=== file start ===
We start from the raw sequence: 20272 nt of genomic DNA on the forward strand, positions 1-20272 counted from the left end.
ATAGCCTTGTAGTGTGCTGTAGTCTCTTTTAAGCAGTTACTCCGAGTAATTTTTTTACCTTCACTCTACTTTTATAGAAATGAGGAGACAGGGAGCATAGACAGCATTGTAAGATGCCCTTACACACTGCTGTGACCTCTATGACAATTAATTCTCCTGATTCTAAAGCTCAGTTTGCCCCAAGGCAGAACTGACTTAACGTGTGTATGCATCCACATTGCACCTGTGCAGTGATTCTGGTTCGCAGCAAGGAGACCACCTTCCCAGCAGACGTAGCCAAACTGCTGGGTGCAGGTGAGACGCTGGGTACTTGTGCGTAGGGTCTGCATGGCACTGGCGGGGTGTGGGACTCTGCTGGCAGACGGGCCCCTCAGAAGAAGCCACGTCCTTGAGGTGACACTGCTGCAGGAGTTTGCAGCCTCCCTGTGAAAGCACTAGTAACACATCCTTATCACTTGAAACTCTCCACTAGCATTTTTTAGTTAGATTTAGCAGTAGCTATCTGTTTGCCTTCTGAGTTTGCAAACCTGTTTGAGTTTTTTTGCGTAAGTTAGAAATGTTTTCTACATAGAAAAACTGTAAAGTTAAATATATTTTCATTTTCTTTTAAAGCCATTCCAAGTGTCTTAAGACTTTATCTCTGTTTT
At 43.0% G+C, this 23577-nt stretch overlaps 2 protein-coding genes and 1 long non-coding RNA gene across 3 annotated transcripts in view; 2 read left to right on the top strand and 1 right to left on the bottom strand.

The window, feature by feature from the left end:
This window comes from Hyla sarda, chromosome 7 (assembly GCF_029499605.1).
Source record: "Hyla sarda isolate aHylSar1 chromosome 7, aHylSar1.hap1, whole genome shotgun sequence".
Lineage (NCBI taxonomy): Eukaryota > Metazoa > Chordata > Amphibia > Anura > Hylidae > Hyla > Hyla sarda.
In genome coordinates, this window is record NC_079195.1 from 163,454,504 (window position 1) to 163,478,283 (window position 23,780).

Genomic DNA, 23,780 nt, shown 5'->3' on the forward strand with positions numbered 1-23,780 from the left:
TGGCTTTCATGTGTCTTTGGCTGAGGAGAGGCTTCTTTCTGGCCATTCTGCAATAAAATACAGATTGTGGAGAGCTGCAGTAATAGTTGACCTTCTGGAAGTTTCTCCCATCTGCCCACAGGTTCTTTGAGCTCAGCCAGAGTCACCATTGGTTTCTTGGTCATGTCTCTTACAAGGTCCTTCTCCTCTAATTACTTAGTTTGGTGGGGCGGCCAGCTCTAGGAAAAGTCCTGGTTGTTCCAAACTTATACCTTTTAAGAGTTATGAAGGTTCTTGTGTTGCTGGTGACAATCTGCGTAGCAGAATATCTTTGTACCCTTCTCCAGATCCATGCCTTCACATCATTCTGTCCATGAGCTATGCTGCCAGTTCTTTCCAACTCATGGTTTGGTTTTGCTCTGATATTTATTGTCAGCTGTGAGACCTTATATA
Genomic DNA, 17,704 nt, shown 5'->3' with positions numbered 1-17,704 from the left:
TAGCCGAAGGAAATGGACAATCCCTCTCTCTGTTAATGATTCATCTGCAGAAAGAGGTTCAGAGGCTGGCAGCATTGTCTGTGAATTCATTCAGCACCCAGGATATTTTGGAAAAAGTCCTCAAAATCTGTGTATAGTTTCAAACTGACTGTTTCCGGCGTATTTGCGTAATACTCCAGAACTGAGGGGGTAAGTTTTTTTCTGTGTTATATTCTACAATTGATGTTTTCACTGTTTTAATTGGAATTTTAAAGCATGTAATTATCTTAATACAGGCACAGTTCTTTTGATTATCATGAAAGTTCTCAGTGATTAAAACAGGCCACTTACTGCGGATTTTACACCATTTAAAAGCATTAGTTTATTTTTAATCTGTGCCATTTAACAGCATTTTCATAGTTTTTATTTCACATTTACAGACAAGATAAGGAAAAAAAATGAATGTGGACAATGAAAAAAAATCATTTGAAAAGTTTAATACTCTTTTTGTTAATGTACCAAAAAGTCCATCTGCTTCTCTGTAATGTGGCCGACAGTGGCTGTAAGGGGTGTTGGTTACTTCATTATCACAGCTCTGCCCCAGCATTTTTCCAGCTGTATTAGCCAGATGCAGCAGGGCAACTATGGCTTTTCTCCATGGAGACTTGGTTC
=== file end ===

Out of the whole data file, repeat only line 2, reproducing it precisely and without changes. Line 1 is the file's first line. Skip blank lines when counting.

ATAGCCTTGTAGTGTGCTGTAGTCTCTTTTAAGCAGTTACTCCGAGTAATTTTTTTACCTTCACTCTACTTTTATAGAAATGAGGAGACAGGGAGCATAGACAGCATTGTAAGATGCCCTTACACACTGCTGTGACCTCTATGACAATTAATTCTCCTGATTCTAAAGCTCAGTTTGCCCCAAGGCAGAACTGACTTAACGTGTGTATGCATCCACATTGCACCTGTGCAGTGATTCTGGTTCGCAGCAAGGAGACCACCTTCCCAGCAGACGTAGCCAAACTGCTGGGTGCAGGTGAGACGCTGGGTACTTGTGCGTAGGGTCTGCATGGCACTGGCGGGGTGTGGGACTCTGCTGGCAGACGGGCCCCTCAGAAGAAGCCACGTCCTTGAGGTGACACTGCTGCAGGAGTTTGCAGCCTCCCTGTGAAAGCACTAGTAACACATCCTTATCACTTGAAACTCTCCACTAGCATTTTTTAGTTAGATTTAGCAGTAGCTATCTGTTTGCCTTCTGAGTTTGCAAACCTGTTTGAGTTTTTTTGCGTAAGTTAGAAATGTTTTCTACATAGAAAAACTGTAAAGTTAAATATATTTTCATTTTCTTTTAAAGCCATTCCAAGTGTCTTAAGACTTTATCTCTGTTTT